• In this haze, she opened her eyes and she could swear that she saw her mother in the

  • corner of the hospital room holding her newborn.

  • Blinking her eyes, with her vision blurred, she watched in horror as her mom took out

  • a hatpin and shoved it into the baby's soft head, right into the brain.

  • Melvina passed out again from exhaustion, and when she came to she thought that what

  • she'd witnessed had been some kind of nightmare.

  • She called out to her husband.

  • With his head down he entered the room.

  • He had bad news.

  • Their baby had died.

  • It was a mystery to the doctors.

  • Still, it seems that Melvina didn't blame her mom.

  • Maybe she really did think that she'd had a nightmare, perhaps a premonition of a natural

  • death.

  • After that happened, though, she and her husband just drifted apart.

  • But Nancy was by no means done with killing.

  • Melvina met another guy.

  • World War II was raging and this man was a soldier.

  • For Melvina, it was a match made in heaven, but for Nancy, it was a disastrous coupling.

  • Nancy was now not just fighting with her abusive husband, but she was battling with her own

  • daughter.

  • One day the two of them had a fight, and guess whatsomeone died.

  • On July 7, 1945, Melvina's second daughter passed away.

  • It was thought to be from asphyxiation from unknown causes, but when you hear that Nancy

  • later picked up a five hundred bucks life insurance policy on the kid, well, it was

  • likely another murder.

  • 1945 was coming to an end and one day the American public became jubilant.

  • That was the day it was announced that Japan had surrendered to the Allied Powers.

  • Great big parties were thrown from one side of the US to the other.

  • Nancy's husband, not one to miss out on an excuse to get out of his mind on booze,

  • joined in the fun.

  • When he got home from the party he tried to force her into bed.

  • The last thing he said to her was, “If you don't listen to me, woman, I ain't gonna be

  • here next week.”

  • The next day she was in the garden tending to some roses, when what did she find but

  • her husband's secret stash of corn whisky.

  • Without so much as blinking an eye she calmly walked back into the house.

  • She opened a cupboard and put her hand up to the top shelf.

  • That's where the rat poison was kept.

  • She then returned to the whisky bottle.

  • Her violent husband didn't survive the night.

  • Now she was 40, perhaps getting on in years to start another family.

  • But with hope in her black heart, she again took to going through the lonely columns of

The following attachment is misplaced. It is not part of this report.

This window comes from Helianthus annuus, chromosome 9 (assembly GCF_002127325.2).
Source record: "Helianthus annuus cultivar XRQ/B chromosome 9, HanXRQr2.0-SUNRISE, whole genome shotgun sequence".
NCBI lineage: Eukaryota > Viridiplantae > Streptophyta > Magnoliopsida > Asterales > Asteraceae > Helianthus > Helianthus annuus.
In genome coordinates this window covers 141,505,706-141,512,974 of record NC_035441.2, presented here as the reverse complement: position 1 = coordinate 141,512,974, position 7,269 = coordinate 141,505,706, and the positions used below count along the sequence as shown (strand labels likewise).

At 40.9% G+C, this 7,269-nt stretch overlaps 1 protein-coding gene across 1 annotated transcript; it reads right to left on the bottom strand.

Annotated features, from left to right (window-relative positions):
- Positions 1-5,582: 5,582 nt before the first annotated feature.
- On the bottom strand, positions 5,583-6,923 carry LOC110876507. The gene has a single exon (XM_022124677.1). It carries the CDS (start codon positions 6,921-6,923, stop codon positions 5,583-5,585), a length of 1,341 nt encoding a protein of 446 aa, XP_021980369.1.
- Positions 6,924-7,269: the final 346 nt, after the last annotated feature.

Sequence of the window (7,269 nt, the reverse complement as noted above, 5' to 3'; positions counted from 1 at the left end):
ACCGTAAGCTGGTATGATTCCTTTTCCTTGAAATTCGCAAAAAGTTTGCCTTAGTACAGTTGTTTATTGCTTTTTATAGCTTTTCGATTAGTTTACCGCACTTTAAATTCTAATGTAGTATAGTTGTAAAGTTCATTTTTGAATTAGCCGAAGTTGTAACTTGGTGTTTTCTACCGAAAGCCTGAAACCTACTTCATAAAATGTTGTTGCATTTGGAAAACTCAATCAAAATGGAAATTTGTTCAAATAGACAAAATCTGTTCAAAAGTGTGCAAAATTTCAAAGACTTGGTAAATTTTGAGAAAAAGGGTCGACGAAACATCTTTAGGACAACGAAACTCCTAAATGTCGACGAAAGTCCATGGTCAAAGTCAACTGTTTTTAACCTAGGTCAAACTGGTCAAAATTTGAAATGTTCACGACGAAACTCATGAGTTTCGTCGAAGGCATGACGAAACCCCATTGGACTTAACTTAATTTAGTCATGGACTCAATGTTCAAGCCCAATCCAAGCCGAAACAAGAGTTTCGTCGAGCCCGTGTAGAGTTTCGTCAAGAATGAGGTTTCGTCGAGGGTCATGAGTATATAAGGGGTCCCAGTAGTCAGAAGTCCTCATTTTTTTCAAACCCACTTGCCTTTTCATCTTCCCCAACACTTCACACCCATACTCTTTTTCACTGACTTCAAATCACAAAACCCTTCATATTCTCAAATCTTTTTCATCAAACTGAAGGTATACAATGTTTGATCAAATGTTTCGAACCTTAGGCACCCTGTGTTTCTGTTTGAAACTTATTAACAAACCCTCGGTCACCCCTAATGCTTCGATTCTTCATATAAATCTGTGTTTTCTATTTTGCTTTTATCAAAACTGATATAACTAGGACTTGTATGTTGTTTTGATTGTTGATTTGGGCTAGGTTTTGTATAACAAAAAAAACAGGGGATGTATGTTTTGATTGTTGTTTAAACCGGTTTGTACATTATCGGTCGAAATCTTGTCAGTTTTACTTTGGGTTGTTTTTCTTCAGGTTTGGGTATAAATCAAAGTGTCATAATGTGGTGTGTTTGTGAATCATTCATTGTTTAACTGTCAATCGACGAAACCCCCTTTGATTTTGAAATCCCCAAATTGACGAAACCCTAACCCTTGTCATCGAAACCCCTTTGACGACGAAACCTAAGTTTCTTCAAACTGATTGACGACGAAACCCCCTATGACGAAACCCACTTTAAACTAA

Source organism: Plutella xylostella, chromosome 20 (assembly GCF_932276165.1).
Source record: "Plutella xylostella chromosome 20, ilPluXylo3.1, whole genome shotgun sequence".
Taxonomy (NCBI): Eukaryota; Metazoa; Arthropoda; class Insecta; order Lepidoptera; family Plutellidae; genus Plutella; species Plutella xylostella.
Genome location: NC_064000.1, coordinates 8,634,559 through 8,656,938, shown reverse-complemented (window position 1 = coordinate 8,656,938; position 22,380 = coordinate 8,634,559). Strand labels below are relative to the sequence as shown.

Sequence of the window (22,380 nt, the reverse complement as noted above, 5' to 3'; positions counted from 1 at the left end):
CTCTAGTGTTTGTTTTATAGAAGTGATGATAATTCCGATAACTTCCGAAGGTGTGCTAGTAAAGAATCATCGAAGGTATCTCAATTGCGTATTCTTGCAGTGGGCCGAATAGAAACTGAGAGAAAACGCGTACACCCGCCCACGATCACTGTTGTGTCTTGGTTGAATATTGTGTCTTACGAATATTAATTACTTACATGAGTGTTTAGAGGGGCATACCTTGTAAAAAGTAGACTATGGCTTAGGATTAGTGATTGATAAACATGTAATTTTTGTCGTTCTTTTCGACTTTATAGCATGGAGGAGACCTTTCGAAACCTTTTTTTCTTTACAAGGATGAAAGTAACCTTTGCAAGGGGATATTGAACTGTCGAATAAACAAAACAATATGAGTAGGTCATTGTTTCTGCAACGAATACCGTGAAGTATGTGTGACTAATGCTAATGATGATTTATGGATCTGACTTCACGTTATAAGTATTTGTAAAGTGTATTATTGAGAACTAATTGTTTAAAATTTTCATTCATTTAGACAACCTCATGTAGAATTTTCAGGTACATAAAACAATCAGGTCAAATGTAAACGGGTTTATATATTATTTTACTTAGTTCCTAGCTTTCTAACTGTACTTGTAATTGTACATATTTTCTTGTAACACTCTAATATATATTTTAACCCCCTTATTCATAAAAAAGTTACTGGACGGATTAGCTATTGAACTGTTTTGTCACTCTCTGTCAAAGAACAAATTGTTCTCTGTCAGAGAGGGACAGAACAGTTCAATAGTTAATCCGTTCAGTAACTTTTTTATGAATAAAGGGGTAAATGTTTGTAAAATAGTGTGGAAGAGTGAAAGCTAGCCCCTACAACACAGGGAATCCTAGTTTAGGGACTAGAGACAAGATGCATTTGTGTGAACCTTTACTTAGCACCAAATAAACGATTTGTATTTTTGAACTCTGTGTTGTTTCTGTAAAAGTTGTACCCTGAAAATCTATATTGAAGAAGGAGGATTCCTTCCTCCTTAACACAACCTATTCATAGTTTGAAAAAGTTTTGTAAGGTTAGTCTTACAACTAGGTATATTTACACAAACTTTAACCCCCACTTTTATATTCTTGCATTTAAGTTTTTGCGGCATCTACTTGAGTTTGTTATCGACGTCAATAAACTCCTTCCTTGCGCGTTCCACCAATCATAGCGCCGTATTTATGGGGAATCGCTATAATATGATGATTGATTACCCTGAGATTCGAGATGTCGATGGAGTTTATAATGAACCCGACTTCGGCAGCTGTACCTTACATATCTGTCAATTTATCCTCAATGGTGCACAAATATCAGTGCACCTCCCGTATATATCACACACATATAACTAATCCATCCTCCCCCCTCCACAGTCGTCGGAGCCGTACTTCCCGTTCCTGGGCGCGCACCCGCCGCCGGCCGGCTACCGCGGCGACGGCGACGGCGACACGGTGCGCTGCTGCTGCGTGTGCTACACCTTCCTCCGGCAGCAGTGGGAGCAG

• newspapers.

  • It wasn't long until she met another guy, but as luck would have it, he turned out to

  • be another man fond of whisky and spending nights in the beds of other women.

  • His name was Arlie Lanning.

  • The two got married, but yet again it was an unhappy marriage.

  • Inside the house, the two argued, but outside their relationship looked like a dream to

  • the other townsfolk.

  • So, when this guy died mysteriously, they came out in support of Nancy.

  • With tears in her eyes, the well-liked churchgoing Nancy told them, “He just sat down one morning

  • to drink a cup of coffee and eat a bowl of prunes I especially prepared for him.”

  • When standing over the coffin, she wept and said, “He looked in fine shape.

  • Then...well...two days later...dead.

  • I nursed him, believe me, I nursed him, but I failed

  • Poor, poor Arlie.

  • You know what he said to me before he breathed his last?

  • 'Nannie,' he said, 'Nannie, it must have been the coffee.'”

  • When her house burned to the ground, they wished her well again, although she was made

  • up after collecting on the insurance.

  • With cash in her pocket, she decided it was time to go and find one of her sisters.

  • She did just that, but her poor sister was so sick she spent most of her days in bed.

  • She died just after Nancy moved in with her.

  • Now she was in her mid-forties and single again, but instead of going through the lonely

  • hearts columns she decided to join a dating service called theDiamond Circle Club.”

  • It was through that service that she met a man called Richard L. Morton.

  • He was immediately taken in by her charms and the fact she always had a smile on her

  • face.

  • It was 1952 and the couple got hitched in Emporia, Kansas.

  • This time her husband didn't have a problem with whisky, but he did enjoy forming short-term

  • relationships with other women.

  • Nonetheless, the couple seemed to live a pretty normal life.

  • That's what it looked like when Nancy's mom went to live with the newlyweds.

  • She needed looking after, after falling and breaking her hip.

  • A few months later the mother was six feet under after unknowingly drinking one of Nancy's

  • poison cocktails.

  • Just three months later and her husband was in the ground too.

  • During this time one of Nancy's other sisters also died in mysterious circumstances after

  • getting too close to her.

  • Ok, so you might be wondering right now why no one questioned the fact that most people